×

We've got news for you.

Register on SowetanLIVE at no cost to receive newsletters, read exclusive articles & more.
Register now

Direct marketers spur hundreds of complaints to Information Regulator

South Africans continue to be bombarded with unsolicited messages, and the regulator says its patience is coming to an end

Advocate Pansy Tlakula, chairperson of SA's Information Regulator, says it has to 'begin exercising our powers'. File photo.
Advocate Pansy Tlakula, chairperson of SA's Information Regulator, says it has to 'begin exercising our powers'. File photo.
Image: Freddy Mavunda/Business Day

SA’s Information Regulator has in the past year since its enforcement powers came into effect received more than 700 complaints from consumers, mostly related to direct marketing, but has not yet ruled on the complaints.

“The regulator is concerned that South Africans continue to be bombarded with unsolicited direct marketing messages that do not comply with the provisions of section 69 of the Protection of Personal Information Act (Popia),” advocate Pansy Tlakula, chairperson of the regulator, told a media briefing in Johannesburg on Wednesday.

The Information Regulator ensures both the protection of people’s personal information as outlined in Popia and the effective access to information according to the Promotion of Access to Information Act (Paia).

Unsolicited electronic communication with consumers can take the form of emails, SMSes, robocalls or faxes, and the regulator plans to issue a guidance note on whether telephone calls are included. Popia does not allow such marketing unless the subjects of the communication have given their consent or are customers of the responsible party.

“It is evident Popia has grabbed the public’s attention,” said Tlakula, “and rightfully so because it is a new law”.

Though the regulator has not formally ruled on the complaints received thus far related to Popia, regulator member advocate Lebogang Stroom-Nzama said the trend was that the offending parties, such as direct marketers, would desist once a complaint was lodged. In the meantime, the regulator is making overall assessments of such offenders to find an overall remedy instead of only resolving individual cases.

“Popia is new and we have been patient but that is coming to an end,” said Tlakula.

“We have to begin exercising our powers.”

Entities selling consumers’ personal information, especially in the credit granting and direct marketing industries, are also in the regulator’s crosshairs.

“We say to those who offer to sell these lists and those who buy them, do not allow yourself to be the first example of the regulator’s bite,” said Tlakula.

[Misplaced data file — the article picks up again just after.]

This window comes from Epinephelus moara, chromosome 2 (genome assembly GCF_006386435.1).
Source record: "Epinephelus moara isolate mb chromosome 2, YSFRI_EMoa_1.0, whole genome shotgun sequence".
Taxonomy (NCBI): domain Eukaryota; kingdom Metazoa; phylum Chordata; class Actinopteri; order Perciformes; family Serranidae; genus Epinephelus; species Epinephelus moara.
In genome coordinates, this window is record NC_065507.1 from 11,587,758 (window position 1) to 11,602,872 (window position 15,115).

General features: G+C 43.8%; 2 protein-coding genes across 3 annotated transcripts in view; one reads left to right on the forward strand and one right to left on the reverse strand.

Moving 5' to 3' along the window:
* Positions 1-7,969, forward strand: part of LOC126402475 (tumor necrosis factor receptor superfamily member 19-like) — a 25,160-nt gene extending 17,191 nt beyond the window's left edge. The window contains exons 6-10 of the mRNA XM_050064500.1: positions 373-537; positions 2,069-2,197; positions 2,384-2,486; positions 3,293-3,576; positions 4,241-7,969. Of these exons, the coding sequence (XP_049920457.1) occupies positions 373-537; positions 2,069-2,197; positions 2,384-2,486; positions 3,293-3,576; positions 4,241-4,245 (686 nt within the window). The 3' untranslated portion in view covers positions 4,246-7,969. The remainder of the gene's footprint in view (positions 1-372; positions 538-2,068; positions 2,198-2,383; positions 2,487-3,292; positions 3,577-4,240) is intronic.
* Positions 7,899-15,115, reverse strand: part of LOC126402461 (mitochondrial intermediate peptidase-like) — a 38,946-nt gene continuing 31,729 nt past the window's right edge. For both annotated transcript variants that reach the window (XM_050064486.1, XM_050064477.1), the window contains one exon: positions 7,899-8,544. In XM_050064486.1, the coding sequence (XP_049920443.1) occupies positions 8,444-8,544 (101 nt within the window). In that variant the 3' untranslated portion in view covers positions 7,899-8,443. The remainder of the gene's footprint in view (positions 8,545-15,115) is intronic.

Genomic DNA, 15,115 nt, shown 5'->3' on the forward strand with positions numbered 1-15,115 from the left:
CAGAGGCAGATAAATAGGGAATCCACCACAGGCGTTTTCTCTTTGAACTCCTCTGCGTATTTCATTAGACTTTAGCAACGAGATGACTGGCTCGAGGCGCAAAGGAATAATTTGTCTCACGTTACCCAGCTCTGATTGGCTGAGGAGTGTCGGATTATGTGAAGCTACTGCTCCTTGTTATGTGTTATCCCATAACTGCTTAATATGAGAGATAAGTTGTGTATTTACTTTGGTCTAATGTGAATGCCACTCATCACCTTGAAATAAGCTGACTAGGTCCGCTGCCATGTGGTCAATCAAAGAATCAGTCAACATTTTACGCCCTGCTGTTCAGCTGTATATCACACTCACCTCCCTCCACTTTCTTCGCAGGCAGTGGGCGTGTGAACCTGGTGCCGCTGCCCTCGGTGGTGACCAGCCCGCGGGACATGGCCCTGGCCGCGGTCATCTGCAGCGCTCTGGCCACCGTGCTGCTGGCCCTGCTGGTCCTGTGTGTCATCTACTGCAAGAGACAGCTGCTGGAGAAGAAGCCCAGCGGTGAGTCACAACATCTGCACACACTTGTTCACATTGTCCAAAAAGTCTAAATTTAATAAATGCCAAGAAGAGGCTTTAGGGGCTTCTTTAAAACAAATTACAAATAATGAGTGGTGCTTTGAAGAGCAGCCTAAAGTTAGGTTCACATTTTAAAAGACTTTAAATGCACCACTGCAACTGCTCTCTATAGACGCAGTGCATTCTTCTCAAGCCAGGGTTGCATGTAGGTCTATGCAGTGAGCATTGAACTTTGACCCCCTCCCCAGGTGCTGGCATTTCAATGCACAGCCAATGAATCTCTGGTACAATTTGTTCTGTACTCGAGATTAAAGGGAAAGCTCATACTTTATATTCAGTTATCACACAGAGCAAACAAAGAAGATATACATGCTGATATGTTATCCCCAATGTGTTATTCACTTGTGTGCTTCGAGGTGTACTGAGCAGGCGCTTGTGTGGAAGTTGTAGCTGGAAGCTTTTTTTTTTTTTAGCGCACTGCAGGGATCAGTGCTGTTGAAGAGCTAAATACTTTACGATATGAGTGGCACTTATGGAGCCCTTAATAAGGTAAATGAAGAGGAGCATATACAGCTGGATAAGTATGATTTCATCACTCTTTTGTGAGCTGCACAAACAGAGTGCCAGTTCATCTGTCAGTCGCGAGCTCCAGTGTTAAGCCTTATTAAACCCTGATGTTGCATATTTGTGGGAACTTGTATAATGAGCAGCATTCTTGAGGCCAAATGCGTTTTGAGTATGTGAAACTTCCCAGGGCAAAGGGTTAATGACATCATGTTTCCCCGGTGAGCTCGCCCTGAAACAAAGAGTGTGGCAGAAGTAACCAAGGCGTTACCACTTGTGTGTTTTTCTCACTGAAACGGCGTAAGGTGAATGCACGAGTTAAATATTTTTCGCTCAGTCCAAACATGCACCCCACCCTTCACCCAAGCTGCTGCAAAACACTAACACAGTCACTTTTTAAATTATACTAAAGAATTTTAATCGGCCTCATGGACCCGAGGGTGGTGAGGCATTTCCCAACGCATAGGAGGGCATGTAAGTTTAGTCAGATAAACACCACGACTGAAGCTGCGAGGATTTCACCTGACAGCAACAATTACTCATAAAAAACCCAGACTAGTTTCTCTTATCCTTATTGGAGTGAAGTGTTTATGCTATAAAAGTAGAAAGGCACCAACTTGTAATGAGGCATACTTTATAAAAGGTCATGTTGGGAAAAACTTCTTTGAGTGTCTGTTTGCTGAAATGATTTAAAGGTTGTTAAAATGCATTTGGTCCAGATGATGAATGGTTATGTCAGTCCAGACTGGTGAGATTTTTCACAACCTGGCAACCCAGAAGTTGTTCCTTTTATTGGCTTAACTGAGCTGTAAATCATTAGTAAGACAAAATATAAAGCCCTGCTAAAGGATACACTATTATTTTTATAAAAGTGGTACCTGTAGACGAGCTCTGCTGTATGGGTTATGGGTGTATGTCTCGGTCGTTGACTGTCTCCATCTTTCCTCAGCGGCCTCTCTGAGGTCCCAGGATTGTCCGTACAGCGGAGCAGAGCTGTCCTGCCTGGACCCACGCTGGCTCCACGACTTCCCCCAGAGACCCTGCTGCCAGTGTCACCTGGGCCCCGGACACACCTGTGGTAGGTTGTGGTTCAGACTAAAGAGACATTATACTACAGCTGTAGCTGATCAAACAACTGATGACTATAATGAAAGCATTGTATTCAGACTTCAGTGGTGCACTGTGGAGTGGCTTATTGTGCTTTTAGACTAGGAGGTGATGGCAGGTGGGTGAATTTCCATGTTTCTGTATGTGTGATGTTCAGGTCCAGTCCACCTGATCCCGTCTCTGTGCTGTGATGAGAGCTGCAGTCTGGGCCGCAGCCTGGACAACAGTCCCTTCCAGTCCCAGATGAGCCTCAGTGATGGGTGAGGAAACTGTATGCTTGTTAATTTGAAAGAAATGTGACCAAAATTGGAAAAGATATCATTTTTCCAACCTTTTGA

The regulator can also assess data breaches, such as the theft of consumers’ details from company databases. It has received more than 330 reports of such breaches in the past year, but these specialist investigations can be technical and expensive and have an impact on the regulator’s R100m budget, said advocate Collen Weapond, another regulator member.

Consumer checklist

  • Direct marketing via unsolicited electronic communication is prohibited unless you have given your consent to such processing or you are a customer of the responsible party (simply asking you to opt out of such communication does not constitute consent).
  • You can be contacted only once to obtain your consent, and your contact details must have been obtained lawfully and not through, for example, a data broker.
  • If you were previously contacted and did not consent, you cannot be contacted again.
  • Any direct marketing communication you receive must state the identity of the sender or person on whose behalf it has been sent, along with instructions on how to stop such communication.

Access to information

Tlakula encouraged members of the public and journalists to exercise their right to access information held by state or private institutions, though much remains to be done. In an assessment by the regulator of eight metropolitan municipalities and seven district municipalities, none had a valid Paia manual, as required by law.

“The right of access to information is one of the most significant rights in our constitution, in that one cannot exercise any other rights without information,” she said.

The Information Regulator is looking into several complaints relating to Paia, including a dispute over access to information on fees and royalties collected and paid to record labels and musicians in SA.

In another matter resolved successfully, the regulator assisted the beneficiary of a deceased policyholder’s life cover policy with Momentum Life after the claim was rejected and the beneficiary’s subsequent request for information was refused.

TimesLIVE


Would you like to comment on this article?
Register (it's quick and free) or sign in now.

Speech Bubbles

Please read our Comment Policy before commenting.

Commenting is subject to our house rules.